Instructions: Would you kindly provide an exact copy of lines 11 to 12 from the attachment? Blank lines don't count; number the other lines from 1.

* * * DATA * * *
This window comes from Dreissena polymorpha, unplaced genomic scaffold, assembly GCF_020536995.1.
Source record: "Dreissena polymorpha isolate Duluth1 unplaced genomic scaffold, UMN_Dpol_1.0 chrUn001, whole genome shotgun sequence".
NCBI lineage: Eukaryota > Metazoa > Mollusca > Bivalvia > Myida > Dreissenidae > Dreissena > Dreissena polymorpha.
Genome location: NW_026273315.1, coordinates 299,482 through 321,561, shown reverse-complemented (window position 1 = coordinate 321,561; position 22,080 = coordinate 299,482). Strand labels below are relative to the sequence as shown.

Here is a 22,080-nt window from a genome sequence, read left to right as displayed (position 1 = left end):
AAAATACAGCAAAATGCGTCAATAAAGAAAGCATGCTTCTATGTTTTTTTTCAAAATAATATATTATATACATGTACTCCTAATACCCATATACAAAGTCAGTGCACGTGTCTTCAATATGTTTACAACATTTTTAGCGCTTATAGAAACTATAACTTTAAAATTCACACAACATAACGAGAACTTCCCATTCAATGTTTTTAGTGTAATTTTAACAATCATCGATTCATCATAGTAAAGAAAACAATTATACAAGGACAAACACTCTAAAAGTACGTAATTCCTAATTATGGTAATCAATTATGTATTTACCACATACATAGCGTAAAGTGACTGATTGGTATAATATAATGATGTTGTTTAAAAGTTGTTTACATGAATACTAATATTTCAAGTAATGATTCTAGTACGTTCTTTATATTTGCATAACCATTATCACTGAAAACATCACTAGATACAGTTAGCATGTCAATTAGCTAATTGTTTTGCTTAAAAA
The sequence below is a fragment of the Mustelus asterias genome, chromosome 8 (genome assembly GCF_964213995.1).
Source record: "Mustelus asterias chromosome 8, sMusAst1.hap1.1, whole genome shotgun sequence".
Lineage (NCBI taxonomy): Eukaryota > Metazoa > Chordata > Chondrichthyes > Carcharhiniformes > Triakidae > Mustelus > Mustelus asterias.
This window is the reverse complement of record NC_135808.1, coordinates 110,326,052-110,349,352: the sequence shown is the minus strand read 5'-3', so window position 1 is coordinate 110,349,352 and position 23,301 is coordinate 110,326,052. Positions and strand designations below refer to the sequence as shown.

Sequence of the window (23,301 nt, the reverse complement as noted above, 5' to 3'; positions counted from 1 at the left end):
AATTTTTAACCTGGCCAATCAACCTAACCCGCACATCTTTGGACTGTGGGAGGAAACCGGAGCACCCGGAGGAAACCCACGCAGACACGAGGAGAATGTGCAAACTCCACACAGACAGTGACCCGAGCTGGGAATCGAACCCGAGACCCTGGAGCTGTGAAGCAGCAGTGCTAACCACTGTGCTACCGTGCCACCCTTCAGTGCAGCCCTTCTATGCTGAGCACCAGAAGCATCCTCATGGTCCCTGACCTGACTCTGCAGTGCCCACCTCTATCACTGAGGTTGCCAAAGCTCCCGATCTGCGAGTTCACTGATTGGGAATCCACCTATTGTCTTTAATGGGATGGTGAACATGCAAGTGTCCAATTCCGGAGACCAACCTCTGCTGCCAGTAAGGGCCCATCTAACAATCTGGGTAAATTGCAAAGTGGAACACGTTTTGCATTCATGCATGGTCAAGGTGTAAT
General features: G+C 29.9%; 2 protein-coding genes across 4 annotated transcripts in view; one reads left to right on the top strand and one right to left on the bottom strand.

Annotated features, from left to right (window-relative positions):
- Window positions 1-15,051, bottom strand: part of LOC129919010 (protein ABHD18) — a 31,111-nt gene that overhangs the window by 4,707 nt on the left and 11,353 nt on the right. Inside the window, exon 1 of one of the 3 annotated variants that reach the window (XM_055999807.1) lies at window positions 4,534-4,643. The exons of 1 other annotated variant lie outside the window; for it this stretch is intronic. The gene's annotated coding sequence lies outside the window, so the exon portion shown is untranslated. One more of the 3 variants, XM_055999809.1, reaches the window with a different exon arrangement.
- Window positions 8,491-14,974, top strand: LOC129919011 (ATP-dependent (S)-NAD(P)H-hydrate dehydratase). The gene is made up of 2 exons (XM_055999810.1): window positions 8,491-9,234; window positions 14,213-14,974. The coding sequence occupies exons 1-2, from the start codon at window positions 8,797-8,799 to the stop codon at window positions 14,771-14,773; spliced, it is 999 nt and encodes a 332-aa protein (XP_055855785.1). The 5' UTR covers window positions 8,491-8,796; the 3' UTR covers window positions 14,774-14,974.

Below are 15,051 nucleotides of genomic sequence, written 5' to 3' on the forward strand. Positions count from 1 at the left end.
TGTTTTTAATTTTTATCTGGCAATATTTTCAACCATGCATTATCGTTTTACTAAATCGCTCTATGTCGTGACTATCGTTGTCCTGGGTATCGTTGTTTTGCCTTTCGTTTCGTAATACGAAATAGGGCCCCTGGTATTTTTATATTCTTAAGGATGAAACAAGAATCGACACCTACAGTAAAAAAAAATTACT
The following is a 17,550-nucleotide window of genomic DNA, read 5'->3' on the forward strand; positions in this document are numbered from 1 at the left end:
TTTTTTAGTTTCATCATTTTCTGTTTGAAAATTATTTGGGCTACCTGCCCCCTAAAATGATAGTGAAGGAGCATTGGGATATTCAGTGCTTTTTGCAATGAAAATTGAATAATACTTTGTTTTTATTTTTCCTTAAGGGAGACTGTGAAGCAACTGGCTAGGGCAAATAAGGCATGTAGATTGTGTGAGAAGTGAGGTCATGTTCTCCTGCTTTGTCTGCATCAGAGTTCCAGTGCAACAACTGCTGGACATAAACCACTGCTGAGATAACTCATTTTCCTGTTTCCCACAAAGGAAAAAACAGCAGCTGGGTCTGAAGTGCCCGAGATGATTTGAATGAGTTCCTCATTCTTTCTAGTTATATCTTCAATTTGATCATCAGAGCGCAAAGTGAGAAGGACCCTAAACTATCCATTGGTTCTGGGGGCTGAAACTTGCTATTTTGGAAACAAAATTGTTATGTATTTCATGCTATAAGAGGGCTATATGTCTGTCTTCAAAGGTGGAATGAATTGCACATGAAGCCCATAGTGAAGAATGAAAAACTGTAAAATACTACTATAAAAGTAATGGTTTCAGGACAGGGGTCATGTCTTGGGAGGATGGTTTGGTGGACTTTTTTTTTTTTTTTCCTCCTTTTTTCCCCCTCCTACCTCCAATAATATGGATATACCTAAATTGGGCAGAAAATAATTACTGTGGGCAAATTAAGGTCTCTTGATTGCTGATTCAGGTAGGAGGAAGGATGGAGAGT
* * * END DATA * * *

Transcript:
Sequence of the window (23,301 nt, the reverse complement as noted above, 5' to 3'; positions counted from 1 at the left end):
AATTTTTAACCTGGCCAATCAACCTAACCCGCACATCTTTGGACTGTGGGAGGAAACCGGAGCACCCGGAGGAAACCCACGCAGACACGAGGAGAATGTGCAAACTCCACACAGACAGTGACCCGAGCTGGGAATCGAACCCGAGACCCTGGAGCTGTGAAGCAGCAGTGCTAACCACTGTGCTACCGTGCCACCCTTCAGTGCAGCCCTTCTATGCTGAGCACCAGAAGCATCCTCATGGTCCCTGACCTGACTCTGCAGTGCCCACCTCTATCACTGAGGTTGCCAAAGCTCCCGATCTGCGAGTTCACTGATTGGGAATCCACCTATTGTCTTTAATGGGATGGTGAACATGCAAGTGTCCAATTCCGGAGACCAACCTCTGCTGCCAGTAAGGGCCCATCTAACAATCTGGGTAAATTGCAAAGTGGAACACGTTTTGCATTCATGCATGGTCAAGGTGTAAT